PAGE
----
Paul Watson (right) with the Pohnpei team, one of the islands that make up Micronesia, which was drubbed in the Pacific Games. Image Credit: Organisers

Dubai: Micronesia’s national football team made international headlines this week when they crashed out of the Pacific Games after losing 30-0 to Tahiti, 38-0 to Fiji and 46-0 to Vanuatu.

Most would give up after a cumulative 114 goal thrashing but British coach Paul Watson, who managed Pohnpei, one of the islands that make up Micronesia from 2009 to 2010, is drawing positives from the defeats.

Micronesia aren’t recognised by Fifa, which means they aren’t eligible for funding and can’t compete in major tournaments. But Watson is hoping to change that using awareness gained from their recent battering to petition the world football body to incorporate the islands. You can sign the petition here: chn.ge/1NRylcb. Watson explains Micronesia’s plight to Gulf News.


Gulf News: How can a team lose so heavily in an international competition?

Paul Watson: The fact Micronesia was even at the Pacific Games was a near miracle and owed so much to years of hard work from the country’s unpaid coaches, players and administrators. Micronesia was the only nation at the Games not to receive any development funding from Fifa. Having applied to be part of the East Asian Football Federation back in 2010, Micronesia has been waiting ever since and entering the tournament was a way to show the powers that be that Micronesia is dedicated to football development. The results were essentially a necessary sacrifice. They were also inevitable when you compare a nation with four islands separated by thousands of miles that must compete as one, despite not having the funding to even fly players between islands, against nations that receive $100,000 (Dh367,000) plus every year and have done so for many years.


What else are the players up against?

The climate is one of the wettest on earth and pitches are often flooded and there are no indoor football facilities. There’s also a lack of qualified coaches on the islands. It’s almost impossible to attract anyone because there’s no money for a salary or even to pay their flights, which cost around $2000 from the US or Europe. Micronesia has around 100,000 people split between four islands – Pohnpei, Yap, Chuuk and Kosrae. It has one of the highest obesity rates on earth largely due to the prevalence of imported Japanese and American junk food in the diet, which is often the only food families can afford or know how to cook. Sakau and betel nut are very popular, they essentially numb the senses and are used everyday. Sakau is a drink that acts as an anaesthetic and betel nut is a chew that is mixed with lime to slow the senses. On the islands talented young athletes often get bored and turn to drugs because they don’t feel there’s a route forward from sport.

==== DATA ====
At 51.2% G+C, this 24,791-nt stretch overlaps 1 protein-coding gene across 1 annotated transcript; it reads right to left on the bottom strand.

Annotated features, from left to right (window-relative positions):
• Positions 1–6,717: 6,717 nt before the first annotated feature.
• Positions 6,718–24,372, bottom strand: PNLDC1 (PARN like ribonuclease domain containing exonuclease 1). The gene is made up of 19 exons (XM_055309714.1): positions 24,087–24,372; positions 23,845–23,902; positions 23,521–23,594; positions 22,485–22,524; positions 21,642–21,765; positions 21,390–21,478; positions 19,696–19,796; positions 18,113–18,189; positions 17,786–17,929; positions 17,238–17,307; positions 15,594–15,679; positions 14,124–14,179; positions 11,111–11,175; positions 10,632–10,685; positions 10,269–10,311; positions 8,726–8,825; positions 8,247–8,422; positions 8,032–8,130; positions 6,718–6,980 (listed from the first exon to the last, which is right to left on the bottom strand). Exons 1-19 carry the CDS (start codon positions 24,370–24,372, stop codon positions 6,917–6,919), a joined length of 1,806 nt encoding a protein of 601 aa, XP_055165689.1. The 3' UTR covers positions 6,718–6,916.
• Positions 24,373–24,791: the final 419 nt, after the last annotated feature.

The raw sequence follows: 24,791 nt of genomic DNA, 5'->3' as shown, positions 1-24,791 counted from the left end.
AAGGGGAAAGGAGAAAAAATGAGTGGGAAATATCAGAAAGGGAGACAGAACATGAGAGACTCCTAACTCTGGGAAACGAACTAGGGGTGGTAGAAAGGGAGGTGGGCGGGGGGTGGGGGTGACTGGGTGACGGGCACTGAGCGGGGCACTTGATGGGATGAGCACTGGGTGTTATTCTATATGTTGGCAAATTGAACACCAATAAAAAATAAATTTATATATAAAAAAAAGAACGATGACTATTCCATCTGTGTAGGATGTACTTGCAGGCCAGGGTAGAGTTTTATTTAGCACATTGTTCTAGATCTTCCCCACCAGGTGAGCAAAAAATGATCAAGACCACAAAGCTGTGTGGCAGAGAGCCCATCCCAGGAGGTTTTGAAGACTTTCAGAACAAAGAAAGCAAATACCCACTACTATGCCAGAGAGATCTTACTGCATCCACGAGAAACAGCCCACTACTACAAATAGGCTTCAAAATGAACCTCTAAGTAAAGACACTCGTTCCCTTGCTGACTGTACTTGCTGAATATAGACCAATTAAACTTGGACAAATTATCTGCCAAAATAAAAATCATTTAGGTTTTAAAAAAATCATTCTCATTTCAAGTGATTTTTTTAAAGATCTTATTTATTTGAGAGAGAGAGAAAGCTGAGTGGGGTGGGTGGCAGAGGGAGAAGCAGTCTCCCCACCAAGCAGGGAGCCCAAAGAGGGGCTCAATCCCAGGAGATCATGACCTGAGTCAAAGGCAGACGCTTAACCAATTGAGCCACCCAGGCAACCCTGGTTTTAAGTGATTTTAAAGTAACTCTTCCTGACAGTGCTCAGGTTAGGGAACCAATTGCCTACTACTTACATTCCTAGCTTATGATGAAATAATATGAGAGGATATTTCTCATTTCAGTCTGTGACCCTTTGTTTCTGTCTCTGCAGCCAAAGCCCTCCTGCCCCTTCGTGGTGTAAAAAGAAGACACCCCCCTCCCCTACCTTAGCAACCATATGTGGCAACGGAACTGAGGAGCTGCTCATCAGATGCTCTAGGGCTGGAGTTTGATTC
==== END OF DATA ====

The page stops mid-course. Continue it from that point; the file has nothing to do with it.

What’s the aim of your petition?

The crucial next stage of development in the region is to be given development assistance from Fifa via the East Asian Football Federation. The presence of qualified coaches on each of the islands for a sustained period would have a massive effect and make football self-sufficient quickly rather than relying on foreigners. Fifa have been completely in their rights to be cautious. They can’t just hand out money to small islands without checking they are genuinely trying to develop the game. But now Micronesia has really shown emphatically that it is. You can do no more than enter the tournaments you are allowed to enter. The 46-0 thrashing was a statement of intent – Micronesia is willing to do whatever it takes, however painful, so that future generations can play. They aren’t allowed to enter World Cup qualifiers or the East Asian Federation Championship, which has the likes of Guam and the Northern Mariana Islands, their neighbours. They can enter events Fifa isn’t running but actually they wouldn’t be allowed to qualify for the Olympics even though Micronesia is in the IOC because you also need Fifa backing. Most crucially Micronesia can only turn up to competitions if they can fund it themselves because they have no development assistance. They have to rely on their Olympic Committee who provided the funds for the Pacific Games. It’s a rare situation shared by Tuvalu and Kiribati. As Micronesia is so remote it costs at least $30,000 to get a team to most competitions, even if they are allowed, and that kind of money is very hard to come by.


Why should the rest of the world care whether Micronesia gets Fifa recognition or not?

I see Micronesia as a microcosm for world football as a whole. Football should be for everyone, that’s the point in Fifa competition. Wherever in the world you are born your nation should be able to compete, even if they get thrashed. At the moment Micronesia isn’t being given a chance so it has to turn up to competitions where the odds are stacked against them. With just a little development money Fifa could make a massive difference, as they have done in nearby Guam [who recently beat India 2-1 in a World Cup qualifier], and change the lives of many people.